Posted on May 25, 2010, 6 a.m.
Women with type 2 diabetes may be able to lower their risk of dying from cardiovascular disease by adding bran, a key component of whole grain foods, to their diet.
Eating plenty of bran-containing whole-grain foods may help diabetics to reduce their risk of dying from cardiovascular disease. Lu Qi, M.D., Ph.D., and colleagues studied data from 7,822 women diagnosed with type 2 diabetes that were enrolled in the Nurses' Health Study (NHS). The researchers used data obtained from food frequency questionnaires to calculate consumption of whole grain and its sub-components of bran and germ, as well as cereal fiber, in grams per day. After adjusting for age, results showed that women who ate the most bran had a 55% risk reduction for death from all causes and a 64% risk reduction of cardiovascular disease compared to those who ate no added bran. The authors concluded: "Whole-grain and bran intakes were associated with reduced all-cause and cardiovascular-specific mortality in women with diabetes mellitus. These findings suggest a potential benefit of whole-grain intake in reducing mortality and cardiovascular risk in diabetic patients."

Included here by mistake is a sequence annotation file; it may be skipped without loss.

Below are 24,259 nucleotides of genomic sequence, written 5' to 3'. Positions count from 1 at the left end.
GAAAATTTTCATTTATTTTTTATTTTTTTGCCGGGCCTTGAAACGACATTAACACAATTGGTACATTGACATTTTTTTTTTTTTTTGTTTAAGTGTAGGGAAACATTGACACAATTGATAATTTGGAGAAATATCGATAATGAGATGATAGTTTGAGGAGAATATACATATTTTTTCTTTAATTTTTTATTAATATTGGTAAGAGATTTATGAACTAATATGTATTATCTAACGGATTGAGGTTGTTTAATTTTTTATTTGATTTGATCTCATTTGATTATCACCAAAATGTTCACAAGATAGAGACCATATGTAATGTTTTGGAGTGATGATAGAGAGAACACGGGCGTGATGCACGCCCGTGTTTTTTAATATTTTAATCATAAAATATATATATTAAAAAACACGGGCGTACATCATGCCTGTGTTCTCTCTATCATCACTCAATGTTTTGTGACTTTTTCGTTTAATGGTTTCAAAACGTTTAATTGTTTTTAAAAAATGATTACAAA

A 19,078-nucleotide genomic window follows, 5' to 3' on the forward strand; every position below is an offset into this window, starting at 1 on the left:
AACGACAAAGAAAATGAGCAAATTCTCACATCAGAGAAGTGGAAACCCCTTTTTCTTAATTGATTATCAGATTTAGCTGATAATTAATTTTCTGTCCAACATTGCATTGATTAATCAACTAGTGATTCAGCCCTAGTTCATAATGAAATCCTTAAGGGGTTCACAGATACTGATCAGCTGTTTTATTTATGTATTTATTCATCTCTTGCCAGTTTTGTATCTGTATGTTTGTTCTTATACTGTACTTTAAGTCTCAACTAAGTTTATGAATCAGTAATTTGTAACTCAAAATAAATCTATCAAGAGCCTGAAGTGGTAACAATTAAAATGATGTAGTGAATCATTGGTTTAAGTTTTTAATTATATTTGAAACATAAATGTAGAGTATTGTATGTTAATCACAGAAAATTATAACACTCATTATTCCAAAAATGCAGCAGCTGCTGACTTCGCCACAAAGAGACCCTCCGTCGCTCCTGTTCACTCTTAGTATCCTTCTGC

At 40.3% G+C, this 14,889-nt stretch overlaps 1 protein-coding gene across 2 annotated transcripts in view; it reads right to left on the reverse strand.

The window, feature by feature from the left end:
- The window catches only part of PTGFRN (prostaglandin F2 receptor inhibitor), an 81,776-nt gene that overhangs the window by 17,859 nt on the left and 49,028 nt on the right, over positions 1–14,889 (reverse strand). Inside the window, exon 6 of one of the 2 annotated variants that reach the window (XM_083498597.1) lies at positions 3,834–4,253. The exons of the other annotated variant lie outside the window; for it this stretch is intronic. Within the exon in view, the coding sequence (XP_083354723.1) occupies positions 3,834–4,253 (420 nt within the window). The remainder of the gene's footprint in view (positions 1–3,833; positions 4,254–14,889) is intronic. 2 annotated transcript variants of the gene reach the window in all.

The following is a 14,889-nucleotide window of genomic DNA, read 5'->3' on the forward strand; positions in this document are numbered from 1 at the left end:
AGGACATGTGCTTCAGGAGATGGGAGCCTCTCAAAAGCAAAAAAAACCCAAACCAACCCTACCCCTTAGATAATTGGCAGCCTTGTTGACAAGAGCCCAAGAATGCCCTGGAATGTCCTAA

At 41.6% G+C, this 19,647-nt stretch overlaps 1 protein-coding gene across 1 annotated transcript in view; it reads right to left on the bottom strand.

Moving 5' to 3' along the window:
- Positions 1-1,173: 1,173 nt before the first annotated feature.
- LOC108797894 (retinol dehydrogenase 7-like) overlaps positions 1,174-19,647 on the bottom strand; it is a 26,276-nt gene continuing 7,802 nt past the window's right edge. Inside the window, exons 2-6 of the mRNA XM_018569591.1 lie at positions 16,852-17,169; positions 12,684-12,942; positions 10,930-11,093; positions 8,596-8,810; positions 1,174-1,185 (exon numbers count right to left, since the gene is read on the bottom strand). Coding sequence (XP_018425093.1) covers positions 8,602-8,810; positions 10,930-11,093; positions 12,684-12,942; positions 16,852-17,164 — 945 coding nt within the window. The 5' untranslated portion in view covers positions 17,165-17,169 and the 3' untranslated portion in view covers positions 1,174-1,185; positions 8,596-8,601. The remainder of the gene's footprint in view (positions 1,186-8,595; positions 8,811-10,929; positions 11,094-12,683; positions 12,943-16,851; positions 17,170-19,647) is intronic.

Meian He, Rob M van Dam, Eric Rimm, Frank B Hu, Lu Qi. Whole-Grain, Cereal Fiber, Bran, and Germ Intake and the Risks of All-Cause and Cardiovascular Disease–Specific Mortality Among Women With Type 2 Diabetes Mellitus. Circulation. 2010 May 10. [EPub ahead of print]